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Review: Demi Lovato brings girl power, vocal prowess to the Tampa Bay Times Forum in Tampa

27

February

Bright pink hair whipped from side to side as Demi Lovato belted out her hits at the Tampa Bay Times Forum Wednesday night.

At times, she got down and rolled her hips a bit, thrusting her pelvis and reminding the audience she's no longer the Disney-kid, Camp Rock star of old.

But for the majority of the 20-song set on her Neon Lights Tour, Lovato reminded her fans that vocal talent is what sets her apart from her contemporaries. She delivered powerful high notes in her opening number, the radio blaster Heart Attack, and kept the show rolling from there.

The crowd of 6,818 was largely teen girls, and the self-proclaimed "Lovatics" were fully invested in every note of every song. They traveled from around the state to see the X Factor judge put on her show, and the ear-ringing screeches indicated that she delivered.

There weren't any big surprises in the set. Pyrotechnics were limited to bursts of fake smoke. There was only one sort of costume change, when Lovato donned a black skirt with her shiny black jeggings to perform her recovery anthem Skyscraper. And while the movements were precise in their staging, there was nothing one would call choreography going on up there. Lovato brought what she had to offer: Her story, her attitude and her voice. The combination brought the crowd to their feet for the full set.

Lovato’s backing band, (two backup singers, a drummer, a guitarist, a bassist and a keyboardist) kept it relatively simple, letting her voice do the work instead of remixing anything for a unique experience.

During the acoustic portions of the show, when Lovato herself played the guitar and piano, her voice wavered at times, a fact that probably went unnoticed by the fans belting along with her.

As she sat down at the piano to perform Warrior, Lovato talked about a Venezuelan baseball cap a fan had just given her. She said she recently played Venezuela, and witnessed the pain of the people who are experiencing violence in a time of political unrest.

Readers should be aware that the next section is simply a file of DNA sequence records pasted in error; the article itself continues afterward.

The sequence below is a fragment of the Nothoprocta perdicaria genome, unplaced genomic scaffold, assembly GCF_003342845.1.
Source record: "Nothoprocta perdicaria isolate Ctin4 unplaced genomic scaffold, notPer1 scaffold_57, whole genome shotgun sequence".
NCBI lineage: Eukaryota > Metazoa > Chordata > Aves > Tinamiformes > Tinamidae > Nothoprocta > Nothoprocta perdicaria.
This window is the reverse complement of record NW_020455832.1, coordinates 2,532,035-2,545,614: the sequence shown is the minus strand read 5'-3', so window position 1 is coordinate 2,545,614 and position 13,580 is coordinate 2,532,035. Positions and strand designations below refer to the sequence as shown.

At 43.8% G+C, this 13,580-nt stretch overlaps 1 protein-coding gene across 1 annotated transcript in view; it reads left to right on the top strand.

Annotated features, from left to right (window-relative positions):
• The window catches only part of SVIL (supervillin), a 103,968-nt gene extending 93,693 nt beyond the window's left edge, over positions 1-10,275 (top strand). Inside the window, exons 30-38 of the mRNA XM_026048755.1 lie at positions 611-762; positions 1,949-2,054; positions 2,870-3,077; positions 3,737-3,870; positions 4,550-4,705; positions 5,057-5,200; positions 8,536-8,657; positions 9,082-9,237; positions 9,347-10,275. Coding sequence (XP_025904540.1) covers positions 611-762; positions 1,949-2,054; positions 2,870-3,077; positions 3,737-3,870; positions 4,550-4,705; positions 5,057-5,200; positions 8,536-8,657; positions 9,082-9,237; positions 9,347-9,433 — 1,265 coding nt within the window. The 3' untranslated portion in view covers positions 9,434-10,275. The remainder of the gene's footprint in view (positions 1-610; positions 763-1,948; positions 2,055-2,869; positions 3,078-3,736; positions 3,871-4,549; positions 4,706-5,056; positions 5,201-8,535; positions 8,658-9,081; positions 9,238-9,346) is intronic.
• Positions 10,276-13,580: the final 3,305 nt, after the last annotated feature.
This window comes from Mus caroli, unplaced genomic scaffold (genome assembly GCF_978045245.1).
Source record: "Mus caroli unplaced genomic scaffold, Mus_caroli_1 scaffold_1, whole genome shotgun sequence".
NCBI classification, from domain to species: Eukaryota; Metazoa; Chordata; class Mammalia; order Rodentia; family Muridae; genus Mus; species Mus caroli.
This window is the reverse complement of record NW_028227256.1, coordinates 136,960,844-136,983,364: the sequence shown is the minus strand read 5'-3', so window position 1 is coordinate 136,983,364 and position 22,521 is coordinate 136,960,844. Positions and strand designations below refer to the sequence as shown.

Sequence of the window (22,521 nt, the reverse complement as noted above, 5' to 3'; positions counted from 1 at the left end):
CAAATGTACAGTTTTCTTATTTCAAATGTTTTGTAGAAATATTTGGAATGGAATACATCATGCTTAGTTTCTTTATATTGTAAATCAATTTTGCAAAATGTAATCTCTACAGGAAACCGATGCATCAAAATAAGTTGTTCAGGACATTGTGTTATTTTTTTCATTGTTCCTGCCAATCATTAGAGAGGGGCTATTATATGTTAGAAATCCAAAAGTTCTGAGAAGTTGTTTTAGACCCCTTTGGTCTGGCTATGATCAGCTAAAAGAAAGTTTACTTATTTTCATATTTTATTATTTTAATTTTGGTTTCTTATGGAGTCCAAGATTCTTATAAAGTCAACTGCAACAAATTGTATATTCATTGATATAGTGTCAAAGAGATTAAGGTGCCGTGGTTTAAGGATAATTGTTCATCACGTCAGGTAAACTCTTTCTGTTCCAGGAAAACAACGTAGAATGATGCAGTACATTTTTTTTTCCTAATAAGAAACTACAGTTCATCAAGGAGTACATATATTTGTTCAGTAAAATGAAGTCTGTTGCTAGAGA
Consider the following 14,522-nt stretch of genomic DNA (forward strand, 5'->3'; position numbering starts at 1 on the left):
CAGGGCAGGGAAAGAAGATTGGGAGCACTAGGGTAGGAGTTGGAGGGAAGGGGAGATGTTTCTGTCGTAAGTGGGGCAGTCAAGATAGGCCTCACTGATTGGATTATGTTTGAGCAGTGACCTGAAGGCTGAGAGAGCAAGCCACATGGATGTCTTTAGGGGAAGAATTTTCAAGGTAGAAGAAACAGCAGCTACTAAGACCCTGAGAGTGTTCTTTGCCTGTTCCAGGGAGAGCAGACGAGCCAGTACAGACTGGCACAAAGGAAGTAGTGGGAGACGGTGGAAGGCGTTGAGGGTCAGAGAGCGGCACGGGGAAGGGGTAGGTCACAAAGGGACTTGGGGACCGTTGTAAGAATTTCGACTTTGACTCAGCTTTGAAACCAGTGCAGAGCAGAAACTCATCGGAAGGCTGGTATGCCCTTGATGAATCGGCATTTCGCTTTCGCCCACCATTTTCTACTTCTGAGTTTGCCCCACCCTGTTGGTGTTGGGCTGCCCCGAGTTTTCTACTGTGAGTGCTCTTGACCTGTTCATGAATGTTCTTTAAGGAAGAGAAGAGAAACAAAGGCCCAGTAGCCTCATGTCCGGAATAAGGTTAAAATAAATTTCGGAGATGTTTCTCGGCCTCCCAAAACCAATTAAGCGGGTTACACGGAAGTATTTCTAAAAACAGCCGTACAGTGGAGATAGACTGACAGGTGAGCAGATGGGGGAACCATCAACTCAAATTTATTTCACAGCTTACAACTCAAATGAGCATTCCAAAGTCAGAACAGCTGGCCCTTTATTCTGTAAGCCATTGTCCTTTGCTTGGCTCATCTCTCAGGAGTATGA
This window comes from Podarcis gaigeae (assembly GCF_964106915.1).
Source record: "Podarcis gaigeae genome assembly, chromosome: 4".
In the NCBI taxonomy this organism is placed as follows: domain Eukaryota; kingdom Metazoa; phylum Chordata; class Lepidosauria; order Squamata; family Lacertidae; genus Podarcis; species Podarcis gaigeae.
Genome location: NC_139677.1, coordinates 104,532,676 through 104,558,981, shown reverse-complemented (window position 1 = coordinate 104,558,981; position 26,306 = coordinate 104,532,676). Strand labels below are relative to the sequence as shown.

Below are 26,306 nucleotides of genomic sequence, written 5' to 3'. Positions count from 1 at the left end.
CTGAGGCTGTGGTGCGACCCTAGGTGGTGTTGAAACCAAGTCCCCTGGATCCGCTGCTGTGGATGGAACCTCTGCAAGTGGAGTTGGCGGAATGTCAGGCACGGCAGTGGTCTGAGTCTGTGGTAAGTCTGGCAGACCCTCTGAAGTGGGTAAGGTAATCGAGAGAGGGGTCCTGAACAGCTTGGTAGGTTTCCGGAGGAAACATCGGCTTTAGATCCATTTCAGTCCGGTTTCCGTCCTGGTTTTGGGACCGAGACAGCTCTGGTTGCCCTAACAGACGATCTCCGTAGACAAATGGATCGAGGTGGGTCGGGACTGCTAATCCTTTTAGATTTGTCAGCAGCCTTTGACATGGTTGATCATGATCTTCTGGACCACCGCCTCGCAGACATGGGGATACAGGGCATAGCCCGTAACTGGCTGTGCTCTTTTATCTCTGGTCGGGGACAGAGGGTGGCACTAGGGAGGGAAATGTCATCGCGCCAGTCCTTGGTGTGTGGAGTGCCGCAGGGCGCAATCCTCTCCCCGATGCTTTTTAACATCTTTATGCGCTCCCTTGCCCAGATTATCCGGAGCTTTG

"They are really hurting down there, you guys," she told the teens. "As Lovatics we're all united as one family. Please pray for them. Please spread the awareness. Don't just pray for the Lovatics, pray for the country as a whole."

Another heavy moment came toward the end of the set, when a clip reel of newsmedia and morning talk shows reporting Lovato's rehab stint played before she performed Skyscraper. Though still admittedly in recovery for her issues, Lovato didn't dwell on them, cheekily wearing a 1990s D.A.R.E. T-shirt as her performance costume and telling the crowd the Alcoholics Anonymous slogan, "It works if you work it.” She urged her fans to be empowered by her return to form after he public struggles.

Empowerment happened to be the theme of the night, as two girl groups, Fifth Harmony and Little Mix, served up classic girls-rule music to get the arena rocking.

Fifth Harmony sang and fist-pumped and posed and harmonized and hit high notes for the ages, declaring loudly that they're more than an opening act. The five-girl group dazzled in unique personas clearly defined by their get-ups, a la the Spice Girls.

The group formed on the second season of The X Factor's U.S. version and have been steadily trying to make their way into living rooms across the country. Their hits Me & My Girls and Miss Movin’ On sound like responses to One Direction songs. Each singer got the chance to take center stage and show what she could do, but the group's standout live singer was Dinah Jane Hansen, who had a couple of runs to rival Christina Aguilera in her heyday.

Little Mix, a British quartet of girl-power singers, was more dance-intensive than Lovato and Fifth Harmony, but no slouch in the vocal department. Covers of Destiny's Child's Bootylicious, En Vogue's Don't Let Go and Cameo's Word Up gave the girls a chance to show off their unique colors while still performing something familiar.

Hip-hop influences were evident when they began to move, even if the songs were the kind of light pop the night called for. Wings, which earned the strongest crowd response, delivers sassiness, style and canned confidence – exactly the type of anthemic pop Lovato delivers by the ton. The opening acts were a great way to stay on message.

-- Robbyn Mitchell, tbt*

[Last modified: Thursday, February 27, 2014 2:03am]

    

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